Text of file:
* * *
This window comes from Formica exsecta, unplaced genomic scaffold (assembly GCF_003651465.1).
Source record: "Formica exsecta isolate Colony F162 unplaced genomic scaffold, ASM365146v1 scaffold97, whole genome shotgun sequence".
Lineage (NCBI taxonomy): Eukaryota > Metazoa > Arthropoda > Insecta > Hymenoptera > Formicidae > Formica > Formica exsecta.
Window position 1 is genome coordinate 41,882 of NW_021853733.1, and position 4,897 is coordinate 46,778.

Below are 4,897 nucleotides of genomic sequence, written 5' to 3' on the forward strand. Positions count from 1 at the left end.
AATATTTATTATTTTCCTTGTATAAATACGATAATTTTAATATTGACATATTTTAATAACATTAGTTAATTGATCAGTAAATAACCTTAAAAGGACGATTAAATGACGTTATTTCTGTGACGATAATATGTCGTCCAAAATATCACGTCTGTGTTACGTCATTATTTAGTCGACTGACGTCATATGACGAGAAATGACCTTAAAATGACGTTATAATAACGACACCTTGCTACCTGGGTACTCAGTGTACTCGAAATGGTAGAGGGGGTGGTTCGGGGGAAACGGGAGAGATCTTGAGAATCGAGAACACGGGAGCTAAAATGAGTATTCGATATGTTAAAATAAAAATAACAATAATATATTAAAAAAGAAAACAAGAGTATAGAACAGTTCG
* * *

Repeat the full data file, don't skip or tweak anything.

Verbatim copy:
This window comes from Formica exsecta, unplaced genomic scaffold (assembly GCF_003651465.1).
Source record: "Formica exsecta isolate Colony F162 unplaced genomic scaffold, ASM365146v1 scaffold97, whole genome shotgun sequence".
Lineage (NCBI taxonomy): Eukaryota > Metazoa > Arthropoda > Insecta > Hymenoptera > Formicidae > Formica > Formica exsecta.
Window position 1 is genome coordinate 41,882 of NW_021853733.1, and position 4,897 is coordinate 46,778.

Below are 4,897 nucleotides of genomic sequence, written 5' to 3' on the forward strand. Positions count from 1 at the left end.
AATATTTATTATTTTCCTTGTATAAATACGATAATTTTAATATTGACATATTTTAATAACATTAGTTAATTGATCAGTAAATAACCTTAAAAGGACGATTAAATGACGTTATTTCTGTGACGATAATATGTCGTCCAAAATATCACGTCTGTGTTACGTCATTATTTAGTCGACTGACGTCATATGACGAGAAATGACCTTAAAATGACGTTATAATAACGACACCTTGCTACCTGGGTACTCAGTGTACTCGAAATGGTAGAGGGGGTGGTTCGGGGGAAACGGGAGAGATCTTGAGAATCGAGAACACGGGAGCTAAAATGAGTATTCGATATGTTAAAATAAAAATAACAATAATATATTAAAAAAGAAAACAAGAGTATAGAACAGTTCG